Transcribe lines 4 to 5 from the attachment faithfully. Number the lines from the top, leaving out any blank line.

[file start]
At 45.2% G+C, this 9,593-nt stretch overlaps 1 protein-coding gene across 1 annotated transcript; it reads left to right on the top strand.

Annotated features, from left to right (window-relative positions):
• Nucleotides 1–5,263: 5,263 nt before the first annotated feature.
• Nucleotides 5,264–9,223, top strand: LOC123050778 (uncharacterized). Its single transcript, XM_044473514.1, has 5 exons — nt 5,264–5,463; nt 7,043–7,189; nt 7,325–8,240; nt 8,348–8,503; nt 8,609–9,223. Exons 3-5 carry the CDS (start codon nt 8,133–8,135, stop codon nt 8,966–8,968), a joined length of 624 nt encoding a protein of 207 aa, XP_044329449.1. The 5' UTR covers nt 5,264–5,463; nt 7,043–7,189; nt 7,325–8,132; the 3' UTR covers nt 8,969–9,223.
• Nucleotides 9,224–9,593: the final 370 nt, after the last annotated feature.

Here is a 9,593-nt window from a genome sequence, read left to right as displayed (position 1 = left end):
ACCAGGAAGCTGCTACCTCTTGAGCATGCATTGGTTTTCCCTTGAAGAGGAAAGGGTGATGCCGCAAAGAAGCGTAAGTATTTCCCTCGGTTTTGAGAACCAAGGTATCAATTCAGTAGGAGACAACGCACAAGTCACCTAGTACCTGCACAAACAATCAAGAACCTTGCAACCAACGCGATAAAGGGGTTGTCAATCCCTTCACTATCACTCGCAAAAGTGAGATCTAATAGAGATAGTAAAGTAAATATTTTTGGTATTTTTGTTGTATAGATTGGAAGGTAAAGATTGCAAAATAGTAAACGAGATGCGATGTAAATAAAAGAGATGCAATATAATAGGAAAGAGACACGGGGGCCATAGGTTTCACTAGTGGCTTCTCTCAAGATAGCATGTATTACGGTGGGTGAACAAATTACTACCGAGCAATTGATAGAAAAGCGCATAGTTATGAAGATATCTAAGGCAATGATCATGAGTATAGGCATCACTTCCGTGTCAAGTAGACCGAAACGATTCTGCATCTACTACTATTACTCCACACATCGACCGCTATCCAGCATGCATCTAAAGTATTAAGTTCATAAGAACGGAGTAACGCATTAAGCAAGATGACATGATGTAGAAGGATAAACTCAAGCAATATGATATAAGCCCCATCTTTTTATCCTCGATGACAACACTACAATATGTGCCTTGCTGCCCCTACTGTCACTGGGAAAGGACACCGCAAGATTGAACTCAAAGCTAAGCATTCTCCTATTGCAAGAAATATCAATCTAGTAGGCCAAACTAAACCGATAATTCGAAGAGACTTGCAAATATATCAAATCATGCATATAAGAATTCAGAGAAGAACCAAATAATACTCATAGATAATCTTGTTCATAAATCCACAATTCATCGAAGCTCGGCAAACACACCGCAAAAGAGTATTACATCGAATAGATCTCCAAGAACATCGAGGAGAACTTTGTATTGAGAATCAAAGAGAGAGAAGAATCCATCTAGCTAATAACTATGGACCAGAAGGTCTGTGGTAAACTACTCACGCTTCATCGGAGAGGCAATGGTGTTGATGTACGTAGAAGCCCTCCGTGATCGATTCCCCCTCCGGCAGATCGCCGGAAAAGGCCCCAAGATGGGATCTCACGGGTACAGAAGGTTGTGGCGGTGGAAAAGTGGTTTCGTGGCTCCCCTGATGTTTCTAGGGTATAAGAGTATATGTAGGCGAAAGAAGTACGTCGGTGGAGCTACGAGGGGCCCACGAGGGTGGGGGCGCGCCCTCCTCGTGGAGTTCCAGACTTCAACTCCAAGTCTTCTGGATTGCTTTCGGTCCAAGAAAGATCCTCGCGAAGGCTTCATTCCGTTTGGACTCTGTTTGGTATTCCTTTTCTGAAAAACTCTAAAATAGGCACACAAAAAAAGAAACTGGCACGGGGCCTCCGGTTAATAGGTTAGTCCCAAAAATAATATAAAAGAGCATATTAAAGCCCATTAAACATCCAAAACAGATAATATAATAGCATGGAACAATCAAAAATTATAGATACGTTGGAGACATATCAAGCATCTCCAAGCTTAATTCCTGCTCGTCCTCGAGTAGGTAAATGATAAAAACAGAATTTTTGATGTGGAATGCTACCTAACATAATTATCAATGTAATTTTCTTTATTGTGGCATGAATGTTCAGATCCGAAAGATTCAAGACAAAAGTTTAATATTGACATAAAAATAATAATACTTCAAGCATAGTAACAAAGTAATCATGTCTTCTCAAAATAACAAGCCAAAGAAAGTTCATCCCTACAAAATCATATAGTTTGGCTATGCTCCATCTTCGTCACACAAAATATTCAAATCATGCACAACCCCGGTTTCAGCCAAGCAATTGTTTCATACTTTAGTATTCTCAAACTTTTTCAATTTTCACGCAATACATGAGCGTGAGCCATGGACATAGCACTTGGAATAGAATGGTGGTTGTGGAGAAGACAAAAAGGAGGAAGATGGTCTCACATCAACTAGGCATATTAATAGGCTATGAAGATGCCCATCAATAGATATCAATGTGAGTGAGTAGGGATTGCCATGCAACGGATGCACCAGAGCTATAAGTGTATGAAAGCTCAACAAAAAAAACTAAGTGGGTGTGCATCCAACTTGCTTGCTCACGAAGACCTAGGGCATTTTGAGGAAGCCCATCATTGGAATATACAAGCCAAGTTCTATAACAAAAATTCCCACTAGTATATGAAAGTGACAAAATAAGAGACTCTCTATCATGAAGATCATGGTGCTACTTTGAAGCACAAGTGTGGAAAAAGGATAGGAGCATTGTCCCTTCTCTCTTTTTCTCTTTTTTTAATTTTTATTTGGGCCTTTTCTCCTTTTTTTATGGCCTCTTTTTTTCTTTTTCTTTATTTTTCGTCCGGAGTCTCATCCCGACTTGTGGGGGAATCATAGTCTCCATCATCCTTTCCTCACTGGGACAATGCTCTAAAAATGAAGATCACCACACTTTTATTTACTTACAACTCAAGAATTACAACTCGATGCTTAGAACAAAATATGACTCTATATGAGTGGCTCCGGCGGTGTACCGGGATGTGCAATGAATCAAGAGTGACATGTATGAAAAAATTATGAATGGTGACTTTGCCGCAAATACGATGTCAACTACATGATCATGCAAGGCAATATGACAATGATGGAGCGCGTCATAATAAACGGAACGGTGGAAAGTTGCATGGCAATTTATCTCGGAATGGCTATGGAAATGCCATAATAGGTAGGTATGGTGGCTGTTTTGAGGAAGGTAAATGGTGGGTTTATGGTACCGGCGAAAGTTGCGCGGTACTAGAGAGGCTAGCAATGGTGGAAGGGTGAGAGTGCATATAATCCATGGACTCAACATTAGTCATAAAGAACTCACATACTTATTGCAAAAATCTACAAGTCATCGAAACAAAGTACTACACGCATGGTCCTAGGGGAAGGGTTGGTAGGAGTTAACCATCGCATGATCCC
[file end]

• Nucleotides 5,264–9,223, top strand: LOC123050778 (uncharacterized). Its single transcript, XM_044473514.1, has 5 exons — nt 5,264–5,463; nt 7,043–7,189; nt 7,325–8,240; nt 8,348–8,503; nt 8,609–9,223. Exons 3-5 carry the CDS (start codon nt 8,133–8,135, stop codon nt 8,966–8,968), a joined length of 624 nt encoding a protein of 207 aa, XP_044329449.1. The 5' UTR covers nt 5,264–5,463; nt 7,043–7,189; nt 7,325–8,132; the 3' UTR covers nt 8,969–9,223.
• Nucleotides 9,224–9,593: the final 370 nt, after the last annotated feature.